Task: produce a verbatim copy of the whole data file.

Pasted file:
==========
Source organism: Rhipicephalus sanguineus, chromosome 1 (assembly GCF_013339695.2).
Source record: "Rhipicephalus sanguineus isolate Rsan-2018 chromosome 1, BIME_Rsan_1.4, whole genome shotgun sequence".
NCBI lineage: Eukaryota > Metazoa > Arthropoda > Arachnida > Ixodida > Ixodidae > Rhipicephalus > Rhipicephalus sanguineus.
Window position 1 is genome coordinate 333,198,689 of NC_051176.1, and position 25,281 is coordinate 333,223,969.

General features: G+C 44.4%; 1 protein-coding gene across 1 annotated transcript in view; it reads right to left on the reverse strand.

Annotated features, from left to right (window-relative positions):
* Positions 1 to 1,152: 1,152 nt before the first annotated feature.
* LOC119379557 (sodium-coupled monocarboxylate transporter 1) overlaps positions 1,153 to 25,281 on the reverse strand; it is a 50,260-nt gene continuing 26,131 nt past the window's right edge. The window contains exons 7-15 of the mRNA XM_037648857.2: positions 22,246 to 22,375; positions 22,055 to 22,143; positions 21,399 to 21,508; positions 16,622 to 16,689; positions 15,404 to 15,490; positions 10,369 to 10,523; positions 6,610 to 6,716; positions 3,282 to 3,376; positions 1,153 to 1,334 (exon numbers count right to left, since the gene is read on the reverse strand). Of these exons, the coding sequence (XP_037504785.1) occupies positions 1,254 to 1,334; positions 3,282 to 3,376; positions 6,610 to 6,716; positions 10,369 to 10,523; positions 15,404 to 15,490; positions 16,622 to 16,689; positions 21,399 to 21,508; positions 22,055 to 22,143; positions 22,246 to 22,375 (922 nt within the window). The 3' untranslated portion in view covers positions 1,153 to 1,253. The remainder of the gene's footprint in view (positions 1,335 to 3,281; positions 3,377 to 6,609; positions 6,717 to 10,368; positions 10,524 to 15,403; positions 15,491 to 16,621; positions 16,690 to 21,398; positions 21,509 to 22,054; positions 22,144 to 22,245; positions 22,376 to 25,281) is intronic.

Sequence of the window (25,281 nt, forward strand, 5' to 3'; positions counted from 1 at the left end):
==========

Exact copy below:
Source organism: Rhipicephalus sanguineus, chromosome 1 (assembly GCF_013339695.2).
Source record: "Rhipicephalus sanguineus isolate Rsan-2018 chromosome 1, BIME_Rsan_1.4, whole genome shotgun sequence".
NCBI lineage: Eukaryota > Metazoa > Arthropoda > Arachnida > Ixodida > Ixodidae > Rhipicephalus > Rhipicephalus sanguineus.
Window position 1 is genome coordinate 333,198,689 of NC_051176.1, and position 25,281 is coordinate 333,223,969.

General features: G+C 44.4%; 1 protein-coding gene across 1 annotated transcript in view; it reads right to left on the reverse strand.

Annotated features, from left to right (window-relative positions):
* Positions 1 to 1,152: 1,152 nt before the first annotated feature.
* LOC119379557 (sodium-coupled monocarboxylate transporter 1) overlaps positions 1,153 to 25,281 on the reverse strand; it is a 50,260-nt gene continuing 26,131 nt past the window's right edge. The window contains exons 7-15 of the mRNA XM_037648857.2: positions 22,246 to 22,375; positions 22,055 to 22,143; positions 21,399 to 21,508; positions 16,622 to 16,689; positions 15,404 to 15,490; positions 10,369 to 10,523; positions 6,610 to 6,716; positions 3,282 to 3,376; positions 1,153 to 1,334 (exon numbers count right to left, since the gene is read on the reverse strand). Of these exons, the coding sequence (XP_037504785.1) occupies positions 1,254 to 1,334; positions 3,282 to 3,376; positions 6,610 to 6,716; positions 10,369 to 10,523; positions 15,404 to 15,490; positions 16,622 to 16,689; positions 21,399 to 21,508; positions 22,055 to 22,143; positions 22,246 to 22,375 (922 nt within the window). The 3' untranslated portion in view covers positions 1,153 to 1,253. The remainder of the gene's footprint in view (positions 1,335 to 3,281; positions 3,377 to 6,609; positions 6,717 to 10,368; positions 10,524 to 15,403; positions 15,491 to 16,621; positions 16,690 to 21,398; positions 21,509 to 22,054; positions 22,144 to 22,245; positions 22,376 to 25,281) is intronic.

Sequence of the window (25,281 nt, forward strand, 5' to 3'; positions counted from 1 at the left end):